Alberta's Woodland Caribou
In 1985 woodland caribou were added to Alberta's endangered wildlife list. Their numbers have been declining since early this century. Today, fewer than 7,000 remain, sparsely distributed over northern and west-central Alberta.
Most remain in forested habitats year-round. The mountain population of caribou migrates 80 km or more between their forested foothills winter range and alpine summer range.
Adult bulls weigh up to 270 kg but average about 180 kg. Cows average 115 kg. Both males and females grow antlers but cows' are shorter and have fewer points.
Caribou's major food sources are ground and tree lichens. It takes 80 to 150 years for a forest to grow enough lichens for caribou. They also eat shrubs, grasses and willows.
Caribou mate in early to mid-October. Calves are born by early June. A cow doesn't mate or breed until she's two-and-a-half and will usually have one calf per year.
Logging, coal mining and oil and gas exploration have greatly reduced the woodland caribou's habitat. When large areas of old-growth coniferous forests are logged, moose, deer and elk populations increase. As their prey become more plentiful, more wolves move in. Caribou are most vulnerable to wolves so they suffer the greatest losses.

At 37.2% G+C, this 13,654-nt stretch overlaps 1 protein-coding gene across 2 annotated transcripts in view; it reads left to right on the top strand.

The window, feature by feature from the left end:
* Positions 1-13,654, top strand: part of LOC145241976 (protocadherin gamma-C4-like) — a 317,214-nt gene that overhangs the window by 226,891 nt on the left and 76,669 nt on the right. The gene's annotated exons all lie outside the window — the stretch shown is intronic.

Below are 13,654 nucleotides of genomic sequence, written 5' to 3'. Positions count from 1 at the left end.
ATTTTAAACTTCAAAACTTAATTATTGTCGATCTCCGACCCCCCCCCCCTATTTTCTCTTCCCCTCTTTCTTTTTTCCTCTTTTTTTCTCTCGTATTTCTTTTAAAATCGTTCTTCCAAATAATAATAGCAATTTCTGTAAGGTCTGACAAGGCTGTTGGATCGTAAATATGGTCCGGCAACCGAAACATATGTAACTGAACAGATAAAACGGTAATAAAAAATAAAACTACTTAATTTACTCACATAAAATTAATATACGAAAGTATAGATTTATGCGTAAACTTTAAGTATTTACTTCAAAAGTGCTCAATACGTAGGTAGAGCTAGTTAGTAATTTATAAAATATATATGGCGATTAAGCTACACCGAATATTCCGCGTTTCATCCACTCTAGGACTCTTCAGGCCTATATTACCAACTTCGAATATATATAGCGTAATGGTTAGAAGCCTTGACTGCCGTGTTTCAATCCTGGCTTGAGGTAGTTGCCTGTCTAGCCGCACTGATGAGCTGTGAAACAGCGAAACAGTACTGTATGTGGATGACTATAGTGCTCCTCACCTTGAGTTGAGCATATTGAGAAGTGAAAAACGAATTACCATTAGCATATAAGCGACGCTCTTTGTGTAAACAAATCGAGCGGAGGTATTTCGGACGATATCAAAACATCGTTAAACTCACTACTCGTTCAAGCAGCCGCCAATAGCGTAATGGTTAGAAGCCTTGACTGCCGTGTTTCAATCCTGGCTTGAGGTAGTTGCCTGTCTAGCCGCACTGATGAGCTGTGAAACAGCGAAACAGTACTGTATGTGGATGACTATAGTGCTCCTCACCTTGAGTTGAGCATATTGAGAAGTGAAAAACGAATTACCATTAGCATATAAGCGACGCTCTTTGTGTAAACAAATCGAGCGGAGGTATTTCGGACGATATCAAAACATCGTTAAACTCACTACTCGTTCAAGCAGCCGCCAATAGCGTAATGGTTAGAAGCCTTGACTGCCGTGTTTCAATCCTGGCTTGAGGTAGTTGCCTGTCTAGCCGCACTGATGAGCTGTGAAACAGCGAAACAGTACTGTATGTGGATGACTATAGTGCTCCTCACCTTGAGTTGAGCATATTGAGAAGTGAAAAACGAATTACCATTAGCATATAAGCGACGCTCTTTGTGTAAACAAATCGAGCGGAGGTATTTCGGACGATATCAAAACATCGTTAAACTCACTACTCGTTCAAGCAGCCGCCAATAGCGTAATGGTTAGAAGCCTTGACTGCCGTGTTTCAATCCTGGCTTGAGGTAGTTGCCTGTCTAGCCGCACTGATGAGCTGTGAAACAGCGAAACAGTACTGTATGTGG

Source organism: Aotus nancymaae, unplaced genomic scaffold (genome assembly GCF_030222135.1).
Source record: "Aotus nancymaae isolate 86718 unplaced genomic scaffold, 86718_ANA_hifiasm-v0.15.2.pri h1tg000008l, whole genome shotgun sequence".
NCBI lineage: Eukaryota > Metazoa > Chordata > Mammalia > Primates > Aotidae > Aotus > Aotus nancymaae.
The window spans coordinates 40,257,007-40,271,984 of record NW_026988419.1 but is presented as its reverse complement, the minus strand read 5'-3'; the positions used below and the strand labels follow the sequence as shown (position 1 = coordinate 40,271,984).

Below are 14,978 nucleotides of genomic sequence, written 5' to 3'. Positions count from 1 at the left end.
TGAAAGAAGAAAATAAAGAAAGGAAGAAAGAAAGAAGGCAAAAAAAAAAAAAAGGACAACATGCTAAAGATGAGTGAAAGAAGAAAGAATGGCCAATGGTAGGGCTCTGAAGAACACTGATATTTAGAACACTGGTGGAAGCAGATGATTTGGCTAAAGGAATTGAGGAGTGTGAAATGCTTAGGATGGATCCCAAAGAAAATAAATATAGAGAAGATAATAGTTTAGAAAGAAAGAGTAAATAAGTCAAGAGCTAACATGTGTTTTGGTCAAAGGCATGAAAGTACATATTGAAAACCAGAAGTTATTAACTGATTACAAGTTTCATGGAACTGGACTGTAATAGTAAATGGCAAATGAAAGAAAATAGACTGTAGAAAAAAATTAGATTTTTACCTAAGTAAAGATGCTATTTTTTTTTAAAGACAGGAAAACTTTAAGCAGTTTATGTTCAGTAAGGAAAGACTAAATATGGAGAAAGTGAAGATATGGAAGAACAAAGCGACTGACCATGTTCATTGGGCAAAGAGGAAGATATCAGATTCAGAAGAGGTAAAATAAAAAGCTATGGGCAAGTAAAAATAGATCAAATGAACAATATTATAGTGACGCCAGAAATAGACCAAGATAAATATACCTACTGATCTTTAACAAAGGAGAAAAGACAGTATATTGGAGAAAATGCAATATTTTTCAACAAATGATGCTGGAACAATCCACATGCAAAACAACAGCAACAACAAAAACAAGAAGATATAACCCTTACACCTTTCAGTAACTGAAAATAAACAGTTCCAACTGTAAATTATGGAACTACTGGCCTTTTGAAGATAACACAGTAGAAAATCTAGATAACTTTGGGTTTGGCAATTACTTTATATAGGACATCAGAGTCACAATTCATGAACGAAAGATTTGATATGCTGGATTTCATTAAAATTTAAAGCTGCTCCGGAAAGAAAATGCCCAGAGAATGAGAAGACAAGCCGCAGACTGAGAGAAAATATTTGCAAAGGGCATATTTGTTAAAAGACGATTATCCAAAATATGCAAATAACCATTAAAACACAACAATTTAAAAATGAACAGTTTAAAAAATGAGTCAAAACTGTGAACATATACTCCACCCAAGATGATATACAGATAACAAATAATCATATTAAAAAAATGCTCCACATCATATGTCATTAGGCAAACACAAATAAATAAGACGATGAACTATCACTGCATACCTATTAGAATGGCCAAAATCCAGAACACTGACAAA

This increased predation, triggered by resource exploitation that fails to take Caribou needs into account, along with overhunting -- legal and illegal -- are the main reasons for the decline of woodland caribou in their southern range.
Alberta Environmental Protection's wildlife management branch has enlisted the help of the oil, gas and forestry industries to protect caribou habitat. The branch also hopes to reduce wolf predation and illegal hunting. Many caribou have been fitted with radio collars to aid biologists with data collection.
It is illegal to kill or disturb caribou at any time in Alberta.
Alberta Environmental Protection, Fish & Wildlife Branch.
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